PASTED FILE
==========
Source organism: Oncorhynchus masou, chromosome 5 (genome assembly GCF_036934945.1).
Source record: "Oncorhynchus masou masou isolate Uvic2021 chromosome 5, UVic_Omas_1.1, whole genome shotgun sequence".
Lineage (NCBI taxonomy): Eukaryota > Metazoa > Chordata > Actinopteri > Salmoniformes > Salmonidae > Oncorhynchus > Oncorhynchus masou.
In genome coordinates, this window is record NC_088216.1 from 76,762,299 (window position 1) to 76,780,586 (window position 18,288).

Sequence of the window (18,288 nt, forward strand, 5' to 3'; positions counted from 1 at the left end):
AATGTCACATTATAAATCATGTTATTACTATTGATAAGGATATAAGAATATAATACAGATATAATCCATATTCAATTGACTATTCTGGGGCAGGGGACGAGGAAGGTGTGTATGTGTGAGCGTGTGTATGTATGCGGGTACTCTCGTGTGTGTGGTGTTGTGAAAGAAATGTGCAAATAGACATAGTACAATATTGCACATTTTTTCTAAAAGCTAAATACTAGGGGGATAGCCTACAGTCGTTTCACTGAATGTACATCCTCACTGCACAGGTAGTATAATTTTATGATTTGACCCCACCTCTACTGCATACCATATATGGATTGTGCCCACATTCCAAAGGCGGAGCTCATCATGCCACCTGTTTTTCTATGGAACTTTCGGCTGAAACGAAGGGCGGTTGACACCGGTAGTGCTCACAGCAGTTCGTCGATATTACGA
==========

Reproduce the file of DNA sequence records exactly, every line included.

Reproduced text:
Source organism: Oncorhynchus masou, chromosome 5 (genome assembly GCF_036934945.1).
Source record: "Oncorhynchus masou masou isolate Uvic2021 chromosome 5, UVic_Omas_1.1, whole genome shotgun sequence".
Lineage (NCBI taxonomy): Eukaryota > Metazoa > Chordata > Actinopteri > Salmoniformes > Salmonidae > Oncorhynchus > Oncorhynchus masou.
In genome coordinates, this window is record NC_088216.1 from 76,762,299 (window position 1) to 76,780,586 (window position 18,288).

Sequence of the window (18,288 nt, forward strand, 5' to 3'; positions counted from 1 at the left end):
AATGTCACATTATAAATCATGTTATTACTATTGATAAGGATATAAGAATATAATACAGATATAATCCATATTCAATTGACTATTCTGGGGCAGGGGACGAGGAAGGTGTGTATGTGTGAGCGTGTGTATGTATGCGGGTACTCTCGTGTGTGTGGTGTTGTGAAAGAAATGTGCAAATAGACATAGTACAATATTGCACATTTTTTCTAAAAGCTAAATACTAGGGGGATAGCCTACAGTCGTTTCACTGAATGTACATCCTCACTGCACAGGTAGTATAATTTTATGATTTGACCCCACCTCTACTGCATACCATATATGGATTGTGCCCACATTCCAAAGGCGGAGCTCATCATGCCACCTGTTTTTCTATGGAACTTTCGGCTGAAACGAAGGGCGGTTGACACCGGTAGTGCTCACAGCAGTTCGTCGATATTACGA